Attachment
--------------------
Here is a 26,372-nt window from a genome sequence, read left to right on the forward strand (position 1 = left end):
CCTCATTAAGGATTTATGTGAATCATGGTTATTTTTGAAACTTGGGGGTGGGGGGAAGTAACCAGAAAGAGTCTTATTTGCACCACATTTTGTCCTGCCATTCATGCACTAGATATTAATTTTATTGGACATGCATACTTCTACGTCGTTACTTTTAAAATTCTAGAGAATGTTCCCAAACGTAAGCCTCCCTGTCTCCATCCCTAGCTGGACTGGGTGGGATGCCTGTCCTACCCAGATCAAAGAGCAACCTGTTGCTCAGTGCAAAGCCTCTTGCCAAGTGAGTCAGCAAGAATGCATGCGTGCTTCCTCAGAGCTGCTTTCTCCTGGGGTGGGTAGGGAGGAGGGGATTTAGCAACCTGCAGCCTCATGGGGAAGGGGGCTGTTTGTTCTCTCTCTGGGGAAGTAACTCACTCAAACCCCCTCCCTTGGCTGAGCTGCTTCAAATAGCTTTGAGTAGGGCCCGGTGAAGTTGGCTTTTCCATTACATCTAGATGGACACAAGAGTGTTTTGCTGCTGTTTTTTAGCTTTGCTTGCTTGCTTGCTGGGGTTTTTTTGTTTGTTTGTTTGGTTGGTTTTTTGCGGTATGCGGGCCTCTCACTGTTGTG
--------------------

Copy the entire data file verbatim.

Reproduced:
Here is a 26,372-nt window from a genome sequence, read left to right on the forward strand (position 1 = left end):
CCTCATTAAGGATTTATGTGAATCATGGTTATTTTTGAAACTTGGGGGTGGGGGGAAGTAACCAGAAAGAGTCTTATTTGCACCACATTTTGTCCTGCCATTCATGCACTAGATATTAATTTTATTGGACATGCATACTTCTACGTCGTTACTTTTAAAATTCTAGAGAATGTTCCCAAACGTAAGCCTCCCTGTCTCCATCCCTAGCTGGACTGGGTGGGATGCCTGTCCTACCCAGATCAAAGAGCAACCTGTTGCTCAGTGCAAAGCCTCTTGCCAAGTGAGTCAGCAAGAATGCATGCGTGCTTCCTCAGAGCTGCTTTCTCCTGGGGTGGGTAGGGAGGAGGGGATTTAGCAACCTGCAGCCTCATGGGGAAGGGGGCTGTTTGTTCTCTCTCTGGGGAAGTAACTCACTCAAACCCCCTCCCTTGGCTGAGCTGCTTCAAATAGCTTTGAGTAGGGCCCGGTGAAGTTGGCTTTTCCATTACATCTAGATGGACACAAGAGTGTTTTGCTGCTGTTTTTTAGCTTTGCTTGCTTGCTTGCTGGGGTTTTTTTGTTTGTTTGTTTGGTTGGTTTTTTGCGGTATGCGGGCCTCTCACTGTTGTG